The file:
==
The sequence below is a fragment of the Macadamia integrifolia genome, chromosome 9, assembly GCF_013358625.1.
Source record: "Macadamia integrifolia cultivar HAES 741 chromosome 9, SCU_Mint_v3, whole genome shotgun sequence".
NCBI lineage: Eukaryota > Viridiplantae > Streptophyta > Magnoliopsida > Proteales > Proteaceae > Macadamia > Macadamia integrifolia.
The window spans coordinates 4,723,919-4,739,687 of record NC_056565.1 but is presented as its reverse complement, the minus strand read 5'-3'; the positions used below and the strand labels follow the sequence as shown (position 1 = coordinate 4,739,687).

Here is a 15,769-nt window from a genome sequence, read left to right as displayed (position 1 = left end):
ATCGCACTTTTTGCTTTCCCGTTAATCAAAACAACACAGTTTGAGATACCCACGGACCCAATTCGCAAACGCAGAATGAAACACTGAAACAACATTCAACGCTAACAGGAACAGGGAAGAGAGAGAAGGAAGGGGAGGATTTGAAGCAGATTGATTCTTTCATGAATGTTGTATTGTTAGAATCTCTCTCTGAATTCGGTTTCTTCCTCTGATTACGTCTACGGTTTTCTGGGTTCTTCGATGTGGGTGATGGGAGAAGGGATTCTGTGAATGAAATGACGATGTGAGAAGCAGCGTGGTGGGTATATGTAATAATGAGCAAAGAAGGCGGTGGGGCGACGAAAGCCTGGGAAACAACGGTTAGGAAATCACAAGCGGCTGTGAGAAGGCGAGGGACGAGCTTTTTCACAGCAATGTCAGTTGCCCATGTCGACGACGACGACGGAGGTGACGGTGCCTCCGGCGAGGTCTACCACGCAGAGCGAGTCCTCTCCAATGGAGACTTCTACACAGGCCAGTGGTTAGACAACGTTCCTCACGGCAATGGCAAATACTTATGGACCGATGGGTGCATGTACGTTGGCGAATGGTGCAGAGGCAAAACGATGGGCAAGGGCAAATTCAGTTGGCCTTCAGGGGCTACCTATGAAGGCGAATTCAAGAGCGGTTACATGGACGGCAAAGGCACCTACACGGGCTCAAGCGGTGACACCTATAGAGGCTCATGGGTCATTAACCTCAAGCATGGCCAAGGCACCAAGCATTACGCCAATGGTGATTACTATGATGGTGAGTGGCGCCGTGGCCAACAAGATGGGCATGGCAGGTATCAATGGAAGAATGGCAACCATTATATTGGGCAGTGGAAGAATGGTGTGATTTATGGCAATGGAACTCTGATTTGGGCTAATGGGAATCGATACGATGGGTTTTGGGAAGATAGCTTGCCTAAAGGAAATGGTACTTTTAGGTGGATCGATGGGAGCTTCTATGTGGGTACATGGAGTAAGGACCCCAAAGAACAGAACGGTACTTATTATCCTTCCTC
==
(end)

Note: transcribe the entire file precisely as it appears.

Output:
The sequence below is a fragment of the Macadamia integrifolia genome, chromosome 9, assembly GCF_013358625.1.
Source record: "Macadamia integrifolia cultivar HAES 741 chromosome 9, SCU_Mint_v3, whole genome shotgun sequence".
NCBI lineage: Eukaryota > Viridiplantae > Streptophyta > Magnoliopsida > Proteales > Proteaceae > Macadamia > Macadamia integrifolia.
The window spans coordinates 4,723,919-4,739,687 of record NC_056565.1 but is presented as its reverse complement, the minus strand read 5'-3'; the positions used below and the strand labels follow the sequence as shown (position 1 = coordinate 4,739,687).

Here is a 15,769-nt window from a genome sequence, read left to right as displayed (position 1 = left end):
ATCGCACTTTTTGCTTTCCCGTTAATCAAAACAACACAGTTTGAGATACCCACGGACCCAATTCGCAAACGCAGAATGAAACACTGAAACAACATTCAACGCTAACAGGAACAGGGAAGAGAGAGAAGGAAGGGGAGGATTTGAAGCAGATTGATTCTTTCATGAATGTTGTATTGTTAGAATCTCTCTCTGAATTCGGTTTCTTCCTCTGATTACGTCTACGGTTTTCTGGGTTCTTCGATGTGGGTGATGGGAGAAGGGATTCTGTGAATGAAATGACGATGTGAGAAGCAGCGTGGTGGGTATATGTAATAATGAGCAAAGAAGGCGGTGGGGCGACGAAAGCCTGGGAAACAACGGTTAGGAAATCACAAGCGGCTGTGAGAAGGCGAGGGACGAGCTTTTTCACAGCAATGTCAGTTGCCCATGTCGACGACGACGACGGAGGTGACGGTGCCTCCGGCGAGGTCTACCACGCAGAGCGAGTCCTCTCCAATGGAGACTTCTACACAGGCCAGTGGTTAGACAACGTTCCTCACGGCAATGGCAAATACTTATGGACCGATGGGTGCATGTACGTTGGCGAATGGTGCAGAGGCAAAACGATGGGCAAGGGCAAATTCAGTTGGCCTTCAGGGGCTACCTATGAAGGCGAATTCAAGAGCGGTTACATGGACGGCAAAGGCACCTACACGGGCTCAAGCGGTGACACCTATAGAGGCTCATGGGTCATTAACCTCAAGCATGGCCAAGGCACCAAGCATTACGCCAATGGTGATTACTATGATGGTGAGTGGCGCCGTGGCCAACAAGATGGGCATGGCAGGTATCAATGGAAGAATGGCAACCATTATATTGGGCAGTGGAAGAATGGTGTGATTTATGGCAATGGAACTCTGATTTGGGCTAATGGGAATCGATACGATGGGTTTTGGGAAGATAGCTTGCCTAAAGGAAATGGTACTTTTAGGTGGATCGATGGGAGCTTCTATGTGGGTACATGGAGTAAGGACCCCAAAGAACAGAACGGTACTTATTATCCTTCCTC